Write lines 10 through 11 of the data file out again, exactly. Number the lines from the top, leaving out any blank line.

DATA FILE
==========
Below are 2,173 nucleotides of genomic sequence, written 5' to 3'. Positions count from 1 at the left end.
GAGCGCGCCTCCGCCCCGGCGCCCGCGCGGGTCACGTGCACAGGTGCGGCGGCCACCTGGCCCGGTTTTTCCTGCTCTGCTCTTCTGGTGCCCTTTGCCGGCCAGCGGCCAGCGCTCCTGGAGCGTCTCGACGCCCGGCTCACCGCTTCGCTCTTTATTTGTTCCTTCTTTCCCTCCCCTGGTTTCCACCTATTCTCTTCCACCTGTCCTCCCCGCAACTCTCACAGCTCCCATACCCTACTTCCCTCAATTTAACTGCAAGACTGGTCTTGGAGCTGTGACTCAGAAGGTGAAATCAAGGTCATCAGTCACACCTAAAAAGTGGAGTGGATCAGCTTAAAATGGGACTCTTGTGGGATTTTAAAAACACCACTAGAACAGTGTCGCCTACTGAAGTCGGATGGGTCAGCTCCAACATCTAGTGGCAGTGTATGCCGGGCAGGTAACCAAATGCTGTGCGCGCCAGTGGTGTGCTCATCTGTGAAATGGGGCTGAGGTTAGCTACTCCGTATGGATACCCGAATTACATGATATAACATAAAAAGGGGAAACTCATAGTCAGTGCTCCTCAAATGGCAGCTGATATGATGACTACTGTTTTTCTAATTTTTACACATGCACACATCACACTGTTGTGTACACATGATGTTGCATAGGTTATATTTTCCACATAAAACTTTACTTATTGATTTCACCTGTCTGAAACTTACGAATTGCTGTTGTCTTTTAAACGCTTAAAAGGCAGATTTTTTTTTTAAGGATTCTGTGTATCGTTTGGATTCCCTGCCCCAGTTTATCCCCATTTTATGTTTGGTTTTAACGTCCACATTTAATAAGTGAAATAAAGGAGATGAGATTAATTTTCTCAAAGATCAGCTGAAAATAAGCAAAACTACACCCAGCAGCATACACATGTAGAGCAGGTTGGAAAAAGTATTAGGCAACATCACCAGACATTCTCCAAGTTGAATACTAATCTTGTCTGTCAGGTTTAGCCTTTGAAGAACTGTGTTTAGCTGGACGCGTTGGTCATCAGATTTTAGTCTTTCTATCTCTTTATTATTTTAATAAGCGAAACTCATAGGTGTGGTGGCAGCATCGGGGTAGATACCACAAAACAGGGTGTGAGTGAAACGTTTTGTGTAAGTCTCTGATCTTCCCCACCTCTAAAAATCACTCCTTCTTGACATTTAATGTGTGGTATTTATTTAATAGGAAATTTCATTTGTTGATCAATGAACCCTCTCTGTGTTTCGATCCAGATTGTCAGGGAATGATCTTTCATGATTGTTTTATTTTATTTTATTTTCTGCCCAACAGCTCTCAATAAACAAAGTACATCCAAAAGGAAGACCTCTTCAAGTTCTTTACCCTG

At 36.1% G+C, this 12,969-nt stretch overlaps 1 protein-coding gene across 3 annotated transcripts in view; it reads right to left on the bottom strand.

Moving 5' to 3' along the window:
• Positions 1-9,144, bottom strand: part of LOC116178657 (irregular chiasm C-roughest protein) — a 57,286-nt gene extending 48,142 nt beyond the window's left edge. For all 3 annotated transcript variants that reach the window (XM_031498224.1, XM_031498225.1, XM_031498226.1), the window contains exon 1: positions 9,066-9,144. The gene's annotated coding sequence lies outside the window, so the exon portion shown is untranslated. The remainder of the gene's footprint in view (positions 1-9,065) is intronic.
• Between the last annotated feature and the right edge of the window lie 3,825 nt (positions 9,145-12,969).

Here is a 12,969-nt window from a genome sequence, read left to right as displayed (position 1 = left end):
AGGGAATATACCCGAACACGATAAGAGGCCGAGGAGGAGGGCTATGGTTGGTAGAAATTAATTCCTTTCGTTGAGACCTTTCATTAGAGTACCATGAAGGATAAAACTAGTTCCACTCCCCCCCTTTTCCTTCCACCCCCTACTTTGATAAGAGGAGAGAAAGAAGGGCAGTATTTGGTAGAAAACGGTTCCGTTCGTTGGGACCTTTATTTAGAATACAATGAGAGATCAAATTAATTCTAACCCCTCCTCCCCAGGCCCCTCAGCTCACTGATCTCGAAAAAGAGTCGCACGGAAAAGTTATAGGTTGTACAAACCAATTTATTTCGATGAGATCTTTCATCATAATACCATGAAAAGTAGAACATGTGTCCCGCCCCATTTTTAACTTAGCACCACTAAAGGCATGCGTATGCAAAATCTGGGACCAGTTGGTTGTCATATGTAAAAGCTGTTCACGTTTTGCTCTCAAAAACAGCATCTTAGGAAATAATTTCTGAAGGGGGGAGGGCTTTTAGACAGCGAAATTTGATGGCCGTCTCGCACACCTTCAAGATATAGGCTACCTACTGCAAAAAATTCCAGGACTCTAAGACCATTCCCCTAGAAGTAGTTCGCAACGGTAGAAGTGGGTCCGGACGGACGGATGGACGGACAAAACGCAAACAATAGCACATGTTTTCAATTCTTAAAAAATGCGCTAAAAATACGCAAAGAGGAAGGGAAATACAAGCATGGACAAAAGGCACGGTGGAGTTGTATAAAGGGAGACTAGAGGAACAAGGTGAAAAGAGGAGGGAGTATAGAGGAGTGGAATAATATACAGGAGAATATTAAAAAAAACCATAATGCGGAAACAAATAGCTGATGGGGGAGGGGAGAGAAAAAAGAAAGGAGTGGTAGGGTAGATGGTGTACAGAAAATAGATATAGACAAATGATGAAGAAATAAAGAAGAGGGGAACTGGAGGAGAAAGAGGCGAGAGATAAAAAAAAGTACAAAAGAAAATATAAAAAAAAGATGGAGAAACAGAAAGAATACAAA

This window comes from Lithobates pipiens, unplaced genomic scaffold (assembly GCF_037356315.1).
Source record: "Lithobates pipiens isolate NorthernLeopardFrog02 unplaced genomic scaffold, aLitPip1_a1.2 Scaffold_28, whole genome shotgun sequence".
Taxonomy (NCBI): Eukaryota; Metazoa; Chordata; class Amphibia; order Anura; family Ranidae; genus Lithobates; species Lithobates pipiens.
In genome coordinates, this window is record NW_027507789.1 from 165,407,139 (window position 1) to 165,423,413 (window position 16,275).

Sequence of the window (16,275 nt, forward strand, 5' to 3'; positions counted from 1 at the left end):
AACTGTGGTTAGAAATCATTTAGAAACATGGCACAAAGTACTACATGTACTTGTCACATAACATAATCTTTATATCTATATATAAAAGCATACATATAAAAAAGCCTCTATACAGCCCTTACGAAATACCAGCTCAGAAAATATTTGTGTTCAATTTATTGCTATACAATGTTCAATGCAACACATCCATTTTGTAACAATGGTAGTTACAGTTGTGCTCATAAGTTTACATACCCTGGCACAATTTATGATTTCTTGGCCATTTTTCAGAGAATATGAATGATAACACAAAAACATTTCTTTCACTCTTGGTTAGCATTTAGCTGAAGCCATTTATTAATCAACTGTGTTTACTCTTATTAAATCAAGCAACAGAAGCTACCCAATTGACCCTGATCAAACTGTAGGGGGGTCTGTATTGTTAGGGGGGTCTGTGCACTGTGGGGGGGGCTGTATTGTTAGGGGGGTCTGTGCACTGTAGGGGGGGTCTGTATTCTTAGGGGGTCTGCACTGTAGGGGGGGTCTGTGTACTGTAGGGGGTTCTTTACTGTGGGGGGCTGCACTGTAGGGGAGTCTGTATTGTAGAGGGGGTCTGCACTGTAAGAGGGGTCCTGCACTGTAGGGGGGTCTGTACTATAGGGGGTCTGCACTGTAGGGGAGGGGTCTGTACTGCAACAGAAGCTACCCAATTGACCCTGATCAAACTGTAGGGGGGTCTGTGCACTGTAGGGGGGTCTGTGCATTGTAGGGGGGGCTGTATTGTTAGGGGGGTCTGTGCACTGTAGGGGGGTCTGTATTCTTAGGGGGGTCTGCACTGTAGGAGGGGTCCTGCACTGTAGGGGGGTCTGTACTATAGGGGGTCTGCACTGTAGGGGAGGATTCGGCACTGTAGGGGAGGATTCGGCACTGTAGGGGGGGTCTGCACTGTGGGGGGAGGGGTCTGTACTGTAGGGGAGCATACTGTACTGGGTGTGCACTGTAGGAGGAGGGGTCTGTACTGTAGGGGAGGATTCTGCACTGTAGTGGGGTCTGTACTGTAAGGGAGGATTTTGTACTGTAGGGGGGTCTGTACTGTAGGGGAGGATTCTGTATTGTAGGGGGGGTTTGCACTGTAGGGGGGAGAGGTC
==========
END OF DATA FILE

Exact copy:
Source record: "Lithobates pipiens isolate NorthernLeopardFrog02 unplaced genomic scaffold, aLitPip1_a1.2 Scaffold_28, whole genome shotgun sequence".
Taxonomy (NCBI): Eukaryota; Metazoa; Chordata; class Amphibia; order Anura; family Ranidae; genus Lithobates; species Lithobates pipiens.